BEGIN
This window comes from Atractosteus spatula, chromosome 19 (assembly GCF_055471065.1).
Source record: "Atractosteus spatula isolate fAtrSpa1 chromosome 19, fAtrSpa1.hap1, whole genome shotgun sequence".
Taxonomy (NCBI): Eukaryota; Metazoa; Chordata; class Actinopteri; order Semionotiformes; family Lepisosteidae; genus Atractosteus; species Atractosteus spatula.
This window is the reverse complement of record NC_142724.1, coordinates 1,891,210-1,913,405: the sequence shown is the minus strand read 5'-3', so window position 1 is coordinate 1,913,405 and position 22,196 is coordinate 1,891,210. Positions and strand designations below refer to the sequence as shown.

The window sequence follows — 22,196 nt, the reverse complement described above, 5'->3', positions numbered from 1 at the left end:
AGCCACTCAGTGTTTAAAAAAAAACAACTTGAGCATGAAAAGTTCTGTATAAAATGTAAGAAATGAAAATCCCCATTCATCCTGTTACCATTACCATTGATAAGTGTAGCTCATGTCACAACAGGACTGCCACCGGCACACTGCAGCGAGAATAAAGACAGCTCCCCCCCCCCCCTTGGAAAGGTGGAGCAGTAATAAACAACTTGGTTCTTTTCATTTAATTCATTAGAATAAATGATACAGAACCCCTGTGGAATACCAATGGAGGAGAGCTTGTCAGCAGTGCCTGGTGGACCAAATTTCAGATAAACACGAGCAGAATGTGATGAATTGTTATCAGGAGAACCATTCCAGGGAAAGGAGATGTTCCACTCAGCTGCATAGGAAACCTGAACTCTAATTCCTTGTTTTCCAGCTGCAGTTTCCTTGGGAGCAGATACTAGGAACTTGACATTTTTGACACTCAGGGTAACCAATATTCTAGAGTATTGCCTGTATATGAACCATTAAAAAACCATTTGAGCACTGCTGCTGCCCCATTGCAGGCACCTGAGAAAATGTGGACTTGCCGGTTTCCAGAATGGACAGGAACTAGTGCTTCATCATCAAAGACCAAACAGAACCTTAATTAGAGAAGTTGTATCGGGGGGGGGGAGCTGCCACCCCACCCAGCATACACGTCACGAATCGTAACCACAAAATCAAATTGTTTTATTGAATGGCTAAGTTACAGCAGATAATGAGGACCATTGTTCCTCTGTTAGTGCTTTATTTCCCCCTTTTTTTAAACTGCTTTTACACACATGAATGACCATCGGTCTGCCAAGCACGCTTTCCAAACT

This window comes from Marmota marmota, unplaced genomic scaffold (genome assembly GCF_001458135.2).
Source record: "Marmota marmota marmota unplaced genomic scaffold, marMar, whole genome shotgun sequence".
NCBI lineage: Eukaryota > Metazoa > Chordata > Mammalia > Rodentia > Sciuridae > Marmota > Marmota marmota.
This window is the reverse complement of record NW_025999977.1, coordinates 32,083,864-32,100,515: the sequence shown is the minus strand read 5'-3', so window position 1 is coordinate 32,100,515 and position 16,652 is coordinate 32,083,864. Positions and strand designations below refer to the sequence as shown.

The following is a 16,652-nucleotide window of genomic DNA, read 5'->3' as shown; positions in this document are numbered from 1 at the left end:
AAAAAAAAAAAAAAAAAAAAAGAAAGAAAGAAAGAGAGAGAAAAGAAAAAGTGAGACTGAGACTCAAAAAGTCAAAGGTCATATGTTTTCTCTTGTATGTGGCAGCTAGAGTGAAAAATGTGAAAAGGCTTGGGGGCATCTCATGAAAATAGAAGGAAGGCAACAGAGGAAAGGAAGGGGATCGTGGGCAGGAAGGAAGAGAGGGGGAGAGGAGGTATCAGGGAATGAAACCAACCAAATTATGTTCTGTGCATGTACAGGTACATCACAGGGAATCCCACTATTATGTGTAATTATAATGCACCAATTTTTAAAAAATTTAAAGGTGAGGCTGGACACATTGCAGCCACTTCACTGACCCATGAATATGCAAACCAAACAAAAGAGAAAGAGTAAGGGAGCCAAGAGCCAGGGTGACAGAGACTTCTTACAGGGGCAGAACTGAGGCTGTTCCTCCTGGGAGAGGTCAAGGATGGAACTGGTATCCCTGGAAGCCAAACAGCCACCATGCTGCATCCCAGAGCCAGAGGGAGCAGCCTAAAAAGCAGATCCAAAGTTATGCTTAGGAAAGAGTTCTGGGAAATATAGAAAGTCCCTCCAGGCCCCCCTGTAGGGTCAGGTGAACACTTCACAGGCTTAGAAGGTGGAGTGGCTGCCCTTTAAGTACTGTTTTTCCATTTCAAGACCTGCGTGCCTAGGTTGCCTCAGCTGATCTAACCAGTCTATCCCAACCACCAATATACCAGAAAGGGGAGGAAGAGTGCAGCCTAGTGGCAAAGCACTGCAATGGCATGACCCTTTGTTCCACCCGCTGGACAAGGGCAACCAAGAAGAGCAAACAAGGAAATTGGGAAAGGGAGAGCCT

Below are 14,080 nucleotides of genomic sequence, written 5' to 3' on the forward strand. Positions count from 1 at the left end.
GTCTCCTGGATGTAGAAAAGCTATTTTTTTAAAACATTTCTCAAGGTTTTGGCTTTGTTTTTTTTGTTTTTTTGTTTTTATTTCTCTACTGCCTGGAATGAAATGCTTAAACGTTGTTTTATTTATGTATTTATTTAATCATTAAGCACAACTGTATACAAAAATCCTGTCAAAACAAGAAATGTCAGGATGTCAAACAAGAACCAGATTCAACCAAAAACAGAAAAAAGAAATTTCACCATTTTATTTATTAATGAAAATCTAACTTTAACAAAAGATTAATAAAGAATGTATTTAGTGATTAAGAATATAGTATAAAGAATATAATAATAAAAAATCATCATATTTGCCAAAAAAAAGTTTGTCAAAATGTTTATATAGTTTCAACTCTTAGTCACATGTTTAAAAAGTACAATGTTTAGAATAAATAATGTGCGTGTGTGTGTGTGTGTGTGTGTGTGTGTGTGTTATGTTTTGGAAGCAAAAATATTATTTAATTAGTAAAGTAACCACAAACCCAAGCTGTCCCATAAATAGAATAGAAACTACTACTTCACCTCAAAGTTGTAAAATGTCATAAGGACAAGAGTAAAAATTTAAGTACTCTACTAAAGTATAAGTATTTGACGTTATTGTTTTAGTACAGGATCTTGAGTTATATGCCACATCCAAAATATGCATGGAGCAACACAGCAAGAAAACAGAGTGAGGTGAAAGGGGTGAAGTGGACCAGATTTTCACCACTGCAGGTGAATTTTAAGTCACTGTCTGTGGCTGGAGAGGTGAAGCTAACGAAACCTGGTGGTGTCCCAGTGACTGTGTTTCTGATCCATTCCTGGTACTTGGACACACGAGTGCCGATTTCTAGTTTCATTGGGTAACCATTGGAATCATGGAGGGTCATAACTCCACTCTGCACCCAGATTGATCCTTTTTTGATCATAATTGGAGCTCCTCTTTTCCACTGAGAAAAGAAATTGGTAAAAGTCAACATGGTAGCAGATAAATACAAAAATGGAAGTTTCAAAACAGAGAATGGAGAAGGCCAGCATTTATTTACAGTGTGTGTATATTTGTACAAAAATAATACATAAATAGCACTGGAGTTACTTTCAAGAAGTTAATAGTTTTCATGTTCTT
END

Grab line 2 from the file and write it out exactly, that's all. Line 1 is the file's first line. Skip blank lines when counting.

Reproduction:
Source record: "Atractosteus spatula isolate fAtrSpa1 chromosome 19, fAtrSpa1.hap1, whole genome shotgun sequence".